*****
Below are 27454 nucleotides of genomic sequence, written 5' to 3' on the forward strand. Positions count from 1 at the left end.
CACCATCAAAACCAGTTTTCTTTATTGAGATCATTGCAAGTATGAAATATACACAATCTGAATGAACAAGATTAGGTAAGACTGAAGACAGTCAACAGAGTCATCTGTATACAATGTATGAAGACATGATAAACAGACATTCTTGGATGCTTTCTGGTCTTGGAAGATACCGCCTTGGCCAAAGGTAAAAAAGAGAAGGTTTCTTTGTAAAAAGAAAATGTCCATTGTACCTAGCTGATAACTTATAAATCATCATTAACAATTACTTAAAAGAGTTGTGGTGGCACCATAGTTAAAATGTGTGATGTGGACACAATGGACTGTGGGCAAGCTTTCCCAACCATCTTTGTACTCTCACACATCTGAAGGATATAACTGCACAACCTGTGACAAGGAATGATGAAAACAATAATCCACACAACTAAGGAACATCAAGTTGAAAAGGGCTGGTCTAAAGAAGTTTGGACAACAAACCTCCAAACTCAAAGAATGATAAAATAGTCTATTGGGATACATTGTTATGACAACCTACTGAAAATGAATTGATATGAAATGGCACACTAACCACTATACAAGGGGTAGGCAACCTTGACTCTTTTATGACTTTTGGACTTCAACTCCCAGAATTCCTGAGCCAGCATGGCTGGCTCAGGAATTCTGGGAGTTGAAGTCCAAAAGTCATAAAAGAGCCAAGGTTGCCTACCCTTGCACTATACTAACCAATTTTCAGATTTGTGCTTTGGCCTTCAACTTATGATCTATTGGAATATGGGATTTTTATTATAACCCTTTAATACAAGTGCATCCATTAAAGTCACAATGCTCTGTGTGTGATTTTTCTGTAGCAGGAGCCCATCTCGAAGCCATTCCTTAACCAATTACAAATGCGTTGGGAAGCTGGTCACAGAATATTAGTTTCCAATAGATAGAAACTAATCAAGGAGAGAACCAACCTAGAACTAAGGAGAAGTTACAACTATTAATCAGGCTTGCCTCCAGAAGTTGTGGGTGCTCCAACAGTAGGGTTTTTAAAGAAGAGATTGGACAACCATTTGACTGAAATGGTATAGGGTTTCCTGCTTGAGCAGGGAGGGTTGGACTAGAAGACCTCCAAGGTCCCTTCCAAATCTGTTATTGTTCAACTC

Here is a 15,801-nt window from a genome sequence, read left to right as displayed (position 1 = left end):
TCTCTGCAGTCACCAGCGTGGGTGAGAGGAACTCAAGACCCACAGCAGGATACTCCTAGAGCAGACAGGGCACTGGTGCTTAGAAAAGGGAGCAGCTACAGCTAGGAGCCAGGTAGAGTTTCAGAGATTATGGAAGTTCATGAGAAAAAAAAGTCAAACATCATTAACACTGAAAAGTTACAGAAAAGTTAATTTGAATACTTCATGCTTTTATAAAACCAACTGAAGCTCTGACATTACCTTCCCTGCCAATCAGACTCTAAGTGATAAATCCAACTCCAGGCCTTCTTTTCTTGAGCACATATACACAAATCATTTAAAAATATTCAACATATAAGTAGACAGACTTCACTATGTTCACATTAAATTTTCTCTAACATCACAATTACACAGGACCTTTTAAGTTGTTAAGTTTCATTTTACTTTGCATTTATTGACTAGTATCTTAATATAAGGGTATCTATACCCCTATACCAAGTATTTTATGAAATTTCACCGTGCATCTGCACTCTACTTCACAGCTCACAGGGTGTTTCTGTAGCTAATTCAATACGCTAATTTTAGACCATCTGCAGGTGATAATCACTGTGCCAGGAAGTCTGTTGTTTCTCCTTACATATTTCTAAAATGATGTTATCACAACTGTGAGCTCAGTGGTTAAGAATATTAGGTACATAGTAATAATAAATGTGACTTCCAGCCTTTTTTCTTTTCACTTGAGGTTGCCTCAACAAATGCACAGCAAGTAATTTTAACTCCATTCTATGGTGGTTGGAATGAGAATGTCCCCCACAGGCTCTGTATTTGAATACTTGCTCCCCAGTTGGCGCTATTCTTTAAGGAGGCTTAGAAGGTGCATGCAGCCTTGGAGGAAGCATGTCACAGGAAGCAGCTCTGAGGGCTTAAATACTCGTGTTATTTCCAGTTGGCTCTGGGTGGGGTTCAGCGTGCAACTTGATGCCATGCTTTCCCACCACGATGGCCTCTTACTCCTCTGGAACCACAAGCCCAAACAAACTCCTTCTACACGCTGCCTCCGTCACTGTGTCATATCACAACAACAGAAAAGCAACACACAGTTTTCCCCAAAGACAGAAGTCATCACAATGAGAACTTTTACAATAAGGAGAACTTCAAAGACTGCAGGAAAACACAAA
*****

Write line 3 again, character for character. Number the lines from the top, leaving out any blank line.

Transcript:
Here is a 15,801-nt window from a genome sequence, read left to right as displayed (position 1 = left end):